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Arts & Life

Album review: 'Samadhi'

Oct 1, 2020

“Samadhi” is a Sanskrit term referring to a state of heightened awareness, leading to communion with the divine. That may seem to be quite a reach for a record title, but on Jacám Manricks’ new album, “Samadhi,” you can feel the musicians aspiring to a lofty goal.

Manricks not only wrote all eight tracks (one is a collaboration), he also plays alto, tenor, and soprano saxophones, clarinet and bass clarinet, flute and alto flute, and MIDI (synthesized) strings. His arrangements are unfailingly ambitious.

Album review: 'Lilac Hill'

Oct 1, 2020

If Korean-born pianist Sukyung Kim ever visits Rochester in the springtime, she can feast her eyes on our real lilac hill at Highland Park. The title tune of Kim’s impressive debut EP, “Lilac Hill,” was inspired by a dream, but that won’t stop listeners from taking an evocative musical journey there.

Aaron Winters

A controversial State Liquor Authority ban on advertising and selling tickets for live music at bars and restaurants in New York has been ruled unconstitutional.

Both musicians and businesses found themselves unable to promote indoor shows under the SLA edict, which was put in place as a mechanism to help keep crowds within guidelines on venue capacity during the coronavirus pandemic. Any music could be only what the authority called “incidental.”

John Solberg

As best as Francie Marx can reassemble the story after more than seven decades, Robert Marx was 19 years old, serving in the U.S. Army Air Force as a military policeman somewhere in Europe. World War II had just ended, and he was assigned to sit outside the cell of a prisoner. Francie recalls Robert describing him as "a pathological killer."

"And if the guy wanted a cigarette, Robert would light one, put it on the floor, push it forward with his foot," Francie says. "This guy could then smoke the cigarette."

The ninth KeyBank Rochester Fringe Festival comes to a provisional close after Saturday's shows. All of the performances have been virtual, as we’ve been reminding people throughout the festival's 12 days. Yet while the scheduled events will be gone, the on-demand shows — which are actually the bulk of the festival — will linger a while in the cloud. By purchasing a ticket before the end of Rochester Fringe on Saturday, you can watch that show through Oct. 10. The schedule, and tickets, are at rochesterfringe.com.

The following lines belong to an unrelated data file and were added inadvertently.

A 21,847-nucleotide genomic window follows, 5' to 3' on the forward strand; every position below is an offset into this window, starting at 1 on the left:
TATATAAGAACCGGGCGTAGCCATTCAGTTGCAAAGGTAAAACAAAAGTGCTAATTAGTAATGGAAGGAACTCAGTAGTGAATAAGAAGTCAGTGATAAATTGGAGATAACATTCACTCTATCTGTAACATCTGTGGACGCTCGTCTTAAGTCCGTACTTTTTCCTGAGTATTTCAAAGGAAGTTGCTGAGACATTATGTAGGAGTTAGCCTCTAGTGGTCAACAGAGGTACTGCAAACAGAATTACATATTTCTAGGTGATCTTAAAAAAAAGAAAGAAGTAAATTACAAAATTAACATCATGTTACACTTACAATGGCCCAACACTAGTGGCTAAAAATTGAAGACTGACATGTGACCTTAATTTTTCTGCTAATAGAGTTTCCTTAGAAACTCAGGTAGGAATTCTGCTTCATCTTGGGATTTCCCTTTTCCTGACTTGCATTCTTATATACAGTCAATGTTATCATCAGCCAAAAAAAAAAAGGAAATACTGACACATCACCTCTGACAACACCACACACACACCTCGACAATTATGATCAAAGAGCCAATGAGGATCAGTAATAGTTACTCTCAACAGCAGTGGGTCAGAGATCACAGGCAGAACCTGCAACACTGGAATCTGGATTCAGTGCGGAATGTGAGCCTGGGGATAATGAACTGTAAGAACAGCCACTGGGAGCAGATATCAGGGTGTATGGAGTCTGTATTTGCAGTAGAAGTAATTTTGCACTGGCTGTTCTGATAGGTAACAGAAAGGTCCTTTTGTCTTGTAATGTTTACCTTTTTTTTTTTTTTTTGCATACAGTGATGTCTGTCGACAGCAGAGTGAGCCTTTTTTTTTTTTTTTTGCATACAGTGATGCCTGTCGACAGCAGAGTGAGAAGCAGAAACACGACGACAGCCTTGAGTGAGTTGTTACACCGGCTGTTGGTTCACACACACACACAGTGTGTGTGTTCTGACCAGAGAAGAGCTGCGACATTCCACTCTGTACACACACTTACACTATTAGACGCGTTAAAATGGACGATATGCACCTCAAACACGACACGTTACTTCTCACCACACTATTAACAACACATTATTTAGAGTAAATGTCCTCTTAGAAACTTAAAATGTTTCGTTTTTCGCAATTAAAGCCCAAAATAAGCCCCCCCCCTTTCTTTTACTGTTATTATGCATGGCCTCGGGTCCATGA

HomeStage: Dylan Dowdle

Sep 25, 2020

Dylan Dowdle is a student and a full time chef in Geneva, but that doesn't get in the way of his music. Before the shutdowns, Dylan and his guitar could be found playing bar gigs around the city.

He has a new EP out this week, "Dylan Love." You can find it on dylanlove.bandcamp.com.

Fringe Day Eleven: Down the rabbit hole

Sep 25, 2020

Fringe festivals are diversity. Today, as the KeyBank Rochester Fringe Festival moves into its final weekend, we plunge down a Alice in Wonderland rabbit hole of experimental film, experimental interactive theater, and the resurrection of a "Dangerous Signs" show by National Technical Institute for the Deaf's Performing Arts at Rochester Institute of Technology.

"#txtshow (on the internet)"

Fringe Day Ten: Cirque du Fringe goes ‘Laugh-In’ on us

Sep 24, 2020

Now in its ninth year, we already know what to expect of the KeyBank Rochester Fringe Festival – or most any other fringe festival – even under non-coronavirus conditions. A diverse array of music, dance, theater, spoken word, puppets, magic and more, with artists bending Shakespeare into unrecognizable shapes to suit their own purposes.

With these shows, we will witness great artistic achievement. We will see shows that are works in progress. We will see failures.

"Contemporary Musicians' Guide to Modern Love"

It's clear from the outset of "Contemporary Musicians' Guide to Modern Love" that this isn't just a standard recital presentation.

Smart art must make smart choices.

And the process often means making far more compromises than most artists will admit to. The coronavirus pandemic has forced the arts to re-think everything. As in: To what degree will our society be embracing virtual presentation of the arts?

The answer is being explored in a major way during Rochester Fringe. It is a petri dish of virtual performance as we watch what kind of bacteria, mosses or pleasantly edible fungi emerge over this 12-day experiment. Is virtual arts useful culture, or is it contamination?

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